The resource has been added to your collection
1. Day 1: End of class Mini lecture (15 minutes) on: a. what greenstone belts are (where in the world, rock assemblages, structures) b. vertical vs. horizontal tectonic models (old arguments and current details). c. Superior Province (one example) introduction 2. Homework and Jigsaw Activity: Looking at "typical" structures within greenstone belts. This assignment asks students to compare papers with folding models vs. thrusting models. One set of papers that provides a good contrast focuses on the Beardmore-Geraldton greenstone belt in the Superior Province, Canada. Students will also use a paper with Lithoprobe seismic data across the Superior Province. a. Folding model: Kehlenbeck, M. M. 1986. Folds and folding in the Beardmore-Geraldton fold belt. Canadian Journal of Earth Sciences (CJES) 23, 158-171. b. Thrusting model: Devaney, J. R. & Williams, H. R. 1989. Evolution of an Archean subprovince boundary: a sedimentological and structural study of part of the Wabigoon-Quetico boundary in northern Ontario. CJES 26 1013-1026. c. Percival, J. A. et al. 2006. Tectonic evolution of the western Superior Province from NATMAP and Lithoprobe studies. CJES 43(7): 1085-1117. Divide the class into 3 "expert" groups and assign one paper to each group. Students need to create an outline of the major structures (faults, folds, both) described and the evidence provided for the structural interpretation. Students should bring two copies of their outline to class. 3. Day 2 Turn in one copy of outline (to be assessed for grade) and meet with the group to create a composite, master outline (30 minutes). Students break up into small groups (one from each "expert" group), discover very different structural style interpretations, and try to determine WHY there are the discrepancies (lack of data, preconceived notions influencing interpretations, etc). The goal of the new group is to prepare each student to write a short paper. Each student is assigned to write a 1-page paper exploring reasons why there are discrepancies between the models. Students are also encouraged to speculate on what other evidence or future research might help resolve the apparent conflict. Students begin paper in class and finish outside of class. 4. Day 3 Students hand in paper (to be graded). Mini lecture/ discussion on key related questions. a. Does either model (folding or faulting) support or negate either vertical or horizontal tectonic models? b. Are there any modern analogues to greenstone belts? If so, what are the differences or limitations to the comparisons (lithological and structural)?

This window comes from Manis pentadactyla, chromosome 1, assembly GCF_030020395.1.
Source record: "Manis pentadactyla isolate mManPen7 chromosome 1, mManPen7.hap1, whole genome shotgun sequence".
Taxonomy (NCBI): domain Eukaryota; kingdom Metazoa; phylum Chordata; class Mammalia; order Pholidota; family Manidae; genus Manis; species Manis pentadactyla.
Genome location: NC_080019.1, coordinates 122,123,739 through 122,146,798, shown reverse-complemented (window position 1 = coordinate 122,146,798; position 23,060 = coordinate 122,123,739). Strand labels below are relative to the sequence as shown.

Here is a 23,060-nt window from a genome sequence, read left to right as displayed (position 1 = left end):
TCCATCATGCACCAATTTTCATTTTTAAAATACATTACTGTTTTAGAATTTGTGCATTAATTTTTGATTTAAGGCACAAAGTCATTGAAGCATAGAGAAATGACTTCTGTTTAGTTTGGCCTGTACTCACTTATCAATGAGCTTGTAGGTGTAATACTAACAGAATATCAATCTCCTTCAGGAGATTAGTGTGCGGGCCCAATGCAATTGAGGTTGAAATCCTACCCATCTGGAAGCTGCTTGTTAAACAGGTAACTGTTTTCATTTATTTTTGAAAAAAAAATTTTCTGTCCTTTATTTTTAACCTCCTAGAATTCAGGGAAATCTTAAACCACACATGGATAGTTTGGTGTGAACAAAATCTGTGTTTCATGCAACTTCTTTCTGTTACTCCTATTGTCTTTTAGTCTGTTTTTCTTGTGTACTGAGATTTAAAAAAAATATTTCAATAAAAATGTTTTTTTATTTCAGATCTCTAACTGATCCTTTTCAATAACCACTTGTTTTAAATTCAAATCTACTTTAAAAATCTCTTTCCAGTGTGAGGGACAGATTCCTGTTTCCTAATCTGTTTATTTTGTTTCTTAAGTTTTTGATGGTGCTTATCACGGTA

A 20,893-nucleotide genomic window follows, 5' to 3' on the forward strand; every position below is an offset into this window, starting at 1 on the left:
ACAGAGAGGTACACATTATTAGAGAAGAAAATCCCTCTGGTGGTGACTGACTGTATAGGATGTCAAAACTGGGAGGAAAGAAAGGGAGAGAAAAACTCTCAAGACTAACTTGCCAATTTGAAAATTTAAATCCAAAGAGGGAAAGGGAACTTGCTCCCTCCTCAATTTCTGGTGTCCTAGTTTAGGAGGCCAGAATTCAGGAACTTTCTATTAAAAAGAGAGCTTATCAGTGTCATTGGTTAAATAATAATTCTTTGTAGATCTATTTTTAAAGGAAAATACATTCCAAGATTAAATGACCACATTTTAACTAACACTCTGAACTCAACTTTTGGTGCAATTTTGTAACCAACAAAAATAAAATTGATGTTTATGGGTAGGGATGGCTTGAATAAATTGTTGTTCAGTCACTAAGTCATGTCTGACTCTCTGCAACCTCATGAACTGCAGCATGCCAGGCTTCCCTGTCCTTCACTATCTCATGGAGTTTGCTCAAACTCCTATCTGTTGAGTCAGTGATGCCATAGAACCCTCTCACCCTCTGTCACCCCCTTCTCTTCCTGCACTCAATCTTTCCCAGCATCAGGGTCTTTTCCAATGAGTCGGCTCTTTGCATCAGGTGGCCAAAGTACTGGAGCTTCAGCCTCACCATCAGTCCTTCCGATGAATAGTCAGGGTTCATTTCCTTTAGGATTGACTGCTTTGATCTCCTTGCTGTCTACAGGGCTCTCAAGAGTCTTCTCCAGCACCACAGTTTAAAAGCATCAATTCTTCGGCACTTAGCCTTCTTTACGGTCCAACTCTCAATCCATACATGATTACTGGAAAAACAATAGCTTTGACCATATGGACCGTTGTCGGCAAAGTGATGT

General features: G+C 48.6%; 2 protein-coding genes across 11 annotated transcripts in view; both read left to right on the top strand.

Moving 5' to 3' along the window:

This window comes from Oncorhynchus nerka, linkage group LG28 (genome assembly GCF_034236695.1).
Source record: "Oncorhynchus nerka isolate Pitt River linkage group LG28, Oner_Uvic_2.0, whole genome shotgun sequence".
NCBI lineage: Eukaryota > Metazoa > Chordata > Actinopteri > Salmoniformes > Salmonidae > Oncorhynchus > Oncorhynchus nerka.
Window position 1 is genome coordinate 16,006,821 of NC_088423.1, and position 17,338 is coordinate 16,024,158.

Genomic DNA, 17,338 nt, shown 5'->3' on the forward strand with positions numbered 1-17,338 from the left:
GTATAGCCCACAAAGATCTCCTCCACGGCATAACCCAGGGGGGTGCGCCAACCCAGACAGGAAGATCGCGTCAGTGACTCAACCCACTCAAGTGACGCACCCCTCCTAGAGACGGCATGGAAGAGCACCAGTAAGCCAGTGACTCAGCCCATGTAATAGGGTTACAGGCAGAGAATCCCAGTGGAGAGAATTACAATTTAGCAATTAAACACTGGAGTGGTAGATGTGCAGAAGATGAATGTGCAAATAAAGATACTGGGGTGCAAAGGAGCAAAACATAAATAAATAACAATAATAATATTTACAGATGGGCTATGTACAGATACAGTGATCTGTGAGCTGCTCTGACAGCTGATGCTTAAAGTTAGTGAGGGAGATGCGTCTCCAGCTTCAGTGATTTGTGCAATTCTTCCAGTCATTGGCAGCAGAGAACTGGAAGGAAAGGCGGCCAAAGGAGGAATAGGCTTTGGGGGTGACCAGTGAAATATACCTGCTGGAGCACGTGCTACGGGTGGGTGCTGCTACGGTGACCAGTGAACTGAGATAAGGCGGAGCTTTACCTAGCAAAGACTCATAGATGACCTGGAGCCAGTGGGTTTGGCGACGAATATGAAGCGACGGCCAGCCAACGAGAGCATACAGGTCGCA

This resource has not yet been reviewed.
Not Rated Yet.